Review: Bring up the Bodies by Hilary Mantel

Bring Up the Bodies

Hilary Mantel

Fourth Estate, 608pp, £20

Wolf Hall, Hilary Mantel’s Booker-winning novel about Thomas Cromwell, was one of those novels you either loved or hated. I belonged to the latter camp. Having followed Mantel’s career with admiration, I was intensely irritated by the novel’s implausible hero, by the decision to write a historical novel in the present tense and, above all, by the absence of plot. It struck me as the kind of novel that flattered the middlebrow.

Many disagreed with me, though others agreed. If you are one of the latter, then try Bring Up the Bodies. Although it has the same cast, the same tense and takes up in 1535 more or less where Wolf Hall left off, it is lively and full of narrative suspense, as its predecessor was not.

Henry VIII has married Anne Boleyn and she has given him Princess Elizabeth. Pregnant again, she is staking all on having a son next time. From the opening, in which Cromwell and Henry VIII are flying Cromwell’s “children” – the hawks named after his dead daughters and wife – the novel grips the reader with bloody talons and doesn’t let go.

What makes Bring Up the Bodies so different from its predecessor? I think it’s the emotional intelligence with which Henry, Boleyn, Crom­well and the rest are depicted as characters we can feel for, as opposed to just know about. Historians such as David Starkey and Alison Weir have already built up near-novelistic portraits of Henry and the Boleyns through the forensic examination of primary material. Here, Mantel has used her research to render them as people, both like and unlike ourselves. She has laboured so hard on their portraits that we can see them sweat and strain. And their conversation has the flavour of Tudor English without slipping into pastiche.

Mantel’s Boleyn is no innocent victim (though she is almost certainly not an adulteress) but one who exceeded the Tudor gentlewoman’s powerless role as the pawn of her male relations. Her Cromwell is as witty, humane, sinister and captivating a consciousness as any Shakespearean villain. Boleyn has previously destroyed Cromwell’s patron Cardinal Wolsey and now makes it clear that she is his deadly enemy. The way in which he, and events, conspire to thwart her has the inevitability of Jacobean tragedy. We know what the ending will be but the machinations of corruption and cruelty by which this is achieved are what make the novel such a page-turner. Henry, desperate for a son to inherit his crown, has already turned his gaze on to plain Jane Seymour and this changes everything – especially once Catherine of Aragon dies. Mantel makes us see both Seymour’s charm and her quiet calculations; the appalled view of the French ambassador (“He will not really marry her, another woman of no importance?”) is left for a comic passage at the end. Cromwell must extricate his king from his second wife in order that he can marry a third. Such is his suavity that he gets those accused of adultery with the queen to confess their guilt without ever putting them on the rack.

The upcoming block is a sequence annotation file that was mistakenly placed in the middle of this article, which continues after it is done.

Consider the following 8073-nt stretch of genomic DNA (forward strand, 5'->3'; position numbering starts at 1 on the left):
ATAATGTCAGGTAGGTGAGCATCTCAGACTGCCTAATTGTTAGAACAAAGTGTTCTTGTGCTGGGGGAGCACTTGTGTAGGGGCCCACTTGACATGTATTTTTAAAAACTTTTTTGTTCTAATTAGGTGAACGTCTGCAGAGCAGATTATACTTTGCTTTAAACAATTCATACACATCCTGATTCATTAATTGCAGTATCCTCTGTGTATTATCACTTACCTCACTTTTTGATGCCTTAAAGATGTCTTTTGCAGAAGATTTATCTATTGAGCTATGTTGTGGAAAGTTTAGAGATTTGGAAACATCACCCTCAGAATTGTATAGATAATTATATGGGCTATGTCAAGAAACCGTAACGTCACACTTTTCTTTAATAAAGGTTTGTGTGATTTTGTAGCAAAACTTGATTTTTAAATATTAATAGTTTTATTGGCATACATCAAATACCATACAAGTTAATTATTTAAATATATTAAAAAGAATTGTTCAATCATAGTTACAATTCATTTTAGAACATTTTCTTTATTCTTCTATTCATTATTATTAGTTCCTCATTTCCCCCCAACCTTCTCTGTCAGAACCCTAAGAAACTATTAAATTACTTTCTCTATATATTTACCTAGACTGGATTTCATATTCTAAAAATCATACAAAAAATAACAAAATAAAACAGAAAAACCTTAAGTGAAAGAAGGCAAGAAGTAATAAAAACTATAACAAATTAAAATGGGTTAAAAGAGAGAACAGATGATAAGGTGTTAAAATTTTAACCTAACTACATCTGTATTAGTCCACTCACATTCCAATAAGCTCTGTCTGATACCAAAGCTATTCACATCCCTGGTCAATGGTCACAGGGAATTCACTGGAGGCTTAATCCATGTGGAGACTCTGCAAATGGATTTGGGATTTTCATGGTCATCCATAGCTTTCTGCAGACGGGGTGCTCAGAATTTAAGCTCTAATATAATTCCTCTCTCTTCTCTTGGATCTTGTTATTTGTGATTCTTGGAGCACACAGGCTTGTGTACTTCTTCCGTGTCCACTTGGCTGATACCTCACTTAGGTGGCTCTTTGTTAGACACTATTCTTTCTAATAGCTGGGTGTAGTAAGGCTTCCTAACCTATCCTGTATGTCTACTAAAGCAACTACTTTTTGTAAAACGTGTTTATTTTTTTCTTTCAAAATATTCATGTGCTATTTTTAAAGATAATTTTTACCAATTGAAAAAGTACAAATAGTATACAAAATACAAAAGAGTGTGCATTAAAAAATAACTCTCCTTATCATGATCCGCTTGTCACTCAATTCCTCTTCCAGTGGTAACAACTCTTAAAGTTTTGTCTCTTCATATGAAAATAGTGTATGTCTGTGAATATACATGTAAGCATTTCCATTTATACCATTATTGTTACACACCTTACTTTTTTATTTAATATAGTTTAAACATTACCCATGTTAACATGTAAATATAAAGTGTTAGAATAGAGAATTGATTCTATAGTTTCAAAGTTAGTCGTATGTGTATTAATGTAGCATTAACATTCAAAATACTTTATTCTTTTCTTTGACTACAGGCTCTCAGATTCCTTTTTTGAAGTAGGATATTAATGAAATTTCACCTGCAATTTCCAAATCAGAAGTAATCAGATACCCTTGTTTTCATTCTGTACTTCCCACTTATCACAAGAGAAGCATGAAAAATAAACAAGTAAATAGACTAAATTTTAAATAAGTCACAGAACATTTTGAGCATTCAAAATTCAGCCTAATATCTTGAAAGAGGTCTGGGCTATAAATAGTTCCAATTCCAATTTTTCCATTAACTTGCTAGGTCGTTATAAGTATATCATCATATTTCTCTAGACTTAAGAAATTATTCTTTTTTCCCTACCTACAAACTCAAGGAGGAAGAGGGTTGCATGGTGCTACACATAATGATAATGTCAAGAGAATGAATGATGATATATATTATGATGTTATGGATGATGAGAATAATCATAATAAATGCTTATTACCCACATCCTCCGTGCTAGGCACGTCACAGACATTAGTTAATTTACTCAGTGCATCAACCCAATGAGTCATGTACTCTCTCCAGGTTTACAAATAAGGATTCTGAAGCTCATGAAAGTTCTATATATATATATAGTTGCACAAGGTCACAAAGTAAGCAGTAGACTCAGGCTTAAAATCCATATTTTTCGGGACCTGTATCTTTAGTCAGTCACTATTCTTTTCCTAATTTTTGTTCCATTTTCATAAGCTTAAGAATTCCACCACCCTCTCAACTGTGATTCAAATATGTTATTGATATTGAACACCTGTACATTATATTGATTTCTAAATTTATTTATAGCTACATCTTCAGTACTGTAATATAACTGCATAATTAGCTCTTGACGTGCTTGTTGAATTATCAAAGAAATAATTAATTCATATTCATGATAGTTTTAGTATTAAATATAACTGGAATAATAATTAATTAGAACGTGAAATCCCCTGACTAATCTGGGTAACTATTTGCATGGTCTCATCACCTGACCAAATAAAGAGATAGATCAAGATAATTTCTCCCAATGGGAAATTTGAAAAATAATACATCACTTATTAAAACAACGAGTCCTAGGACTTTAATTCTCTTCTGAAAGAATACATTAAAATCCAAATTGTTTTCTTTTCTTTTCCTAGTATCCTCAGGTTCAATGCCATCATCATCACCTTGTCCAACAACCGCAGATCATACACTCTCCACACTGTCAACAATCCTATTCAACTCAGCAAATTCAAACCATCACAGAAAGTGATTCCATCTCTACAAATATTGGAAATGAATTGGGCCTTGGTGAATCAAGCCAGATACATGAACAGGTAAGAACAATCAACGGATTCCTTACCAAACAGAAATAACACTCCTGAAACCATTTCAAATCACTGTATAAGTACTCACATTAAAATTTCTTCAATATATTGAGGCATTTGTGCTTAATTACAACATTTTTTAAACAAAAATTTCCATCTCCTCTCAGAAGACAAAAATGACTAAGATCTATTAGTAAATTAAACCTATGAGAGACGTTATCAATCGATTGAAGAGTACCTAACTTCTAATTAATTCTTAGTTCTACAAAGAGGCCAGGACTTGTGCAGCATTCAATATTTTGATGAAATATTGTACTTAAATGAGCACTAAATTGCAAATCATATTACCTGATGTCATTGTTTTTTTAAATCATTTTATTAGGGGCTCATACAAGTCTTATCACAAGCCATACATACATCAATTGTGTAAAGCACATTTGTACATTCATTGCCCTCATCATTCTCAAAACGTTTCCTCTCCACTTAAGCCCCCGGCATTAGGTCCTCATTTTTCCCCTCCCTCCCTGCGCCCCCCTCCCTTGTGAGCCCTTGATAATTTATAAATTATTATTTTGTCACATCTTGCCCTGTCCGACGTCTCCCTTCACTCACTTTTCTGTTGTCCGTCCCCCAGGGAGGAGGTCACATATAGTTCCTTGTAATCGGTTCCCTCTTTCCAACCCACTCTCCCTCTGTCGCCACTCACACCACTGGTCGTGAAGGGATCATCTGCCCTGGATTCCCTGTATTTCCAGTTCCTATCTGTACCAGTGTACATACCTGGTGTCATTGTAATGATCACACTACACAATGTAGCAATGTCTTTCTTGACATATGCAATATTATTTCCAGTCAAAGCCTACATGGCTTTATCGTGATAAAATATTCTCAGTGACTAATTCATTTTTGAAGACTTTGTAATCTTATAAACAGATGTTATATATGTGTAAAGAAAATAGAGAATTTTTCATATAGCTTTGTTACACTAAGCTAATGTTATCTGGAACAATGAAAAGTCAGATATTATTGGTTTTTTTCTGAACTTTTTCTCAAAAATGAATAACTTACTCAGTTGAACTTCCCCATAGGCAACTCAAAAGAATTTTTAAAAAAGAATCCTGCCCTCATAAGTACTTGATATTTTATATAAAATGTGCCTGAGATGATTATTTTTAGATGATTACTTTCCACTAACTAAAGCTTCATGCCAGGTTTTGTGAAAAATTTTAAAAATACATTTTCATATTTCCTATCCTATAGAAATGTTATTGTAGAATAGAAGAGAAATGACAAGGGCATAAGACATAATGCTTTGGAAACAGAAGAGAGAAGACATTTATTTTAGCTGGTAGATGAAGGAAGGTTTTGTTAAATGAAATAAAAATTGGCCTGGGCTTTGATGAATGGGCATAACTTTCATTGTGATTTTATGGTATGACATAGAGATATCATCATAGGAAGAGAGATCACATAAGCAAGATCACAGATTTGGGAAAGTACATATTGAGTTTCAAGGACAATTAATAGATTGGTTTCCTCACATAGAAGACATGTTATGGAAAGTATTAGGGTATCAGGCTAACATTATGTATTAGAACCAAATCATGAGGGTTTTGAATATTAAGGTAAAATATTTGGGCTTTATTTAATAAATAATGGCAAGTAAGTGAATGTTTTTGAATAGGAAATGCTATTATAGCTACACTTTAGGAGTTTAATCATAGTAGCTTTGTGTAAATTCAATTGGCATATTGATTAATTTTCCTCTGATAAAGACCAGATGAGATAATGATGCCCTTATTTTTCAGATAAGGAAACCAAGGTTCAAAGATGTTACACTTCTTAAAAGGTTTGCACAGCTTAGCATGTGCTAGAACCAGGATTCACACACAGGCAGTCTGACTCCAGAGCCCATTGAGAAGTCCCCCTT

This is one bit of fudging by Mantel in favour of her hero that the reader may find a step too far. Cromwell’s private reasons for wishing to humiliate the accused courtiers – who dressed up as the four paws of a beast in a mocking masque, in which the dead Wolsey was carted off to hell – are more artfully presented. Instead of repeatedly telling us how clever Cromwell is (as she did in Wolf Hall), Mantel shows us. Fully aware of his power, Cromwell is also the only man in the book to treat women with respect and to understand why the poet Thomas Wyatt, alone of all the accused, must be saved from execution. Small wonder that his better-known great-great-great-nephew ended up cutting off a king’s head and ruling Britain.

Cromwell’s thoughts are rendered sometimes in the first-person plural, sometimes in the second person and sometimes in the third. It’s a brilliant literary technique, mimicking the essence of a man who can confide in none but himself – and us, his unseen witnesses, judges and reluctant sympathisers.

By the time Queen Anne’s headless, “sodden remains” are carried away, unassisted, by the ladies in waiting who denounced her, you are aware that the next character to be executed is Cromwell. Bring Up the Bodies should net its author another Booker Prize – deservedly, this time.

This article first appeared in the 21 May 2012 issue of the New Statesman, European crisis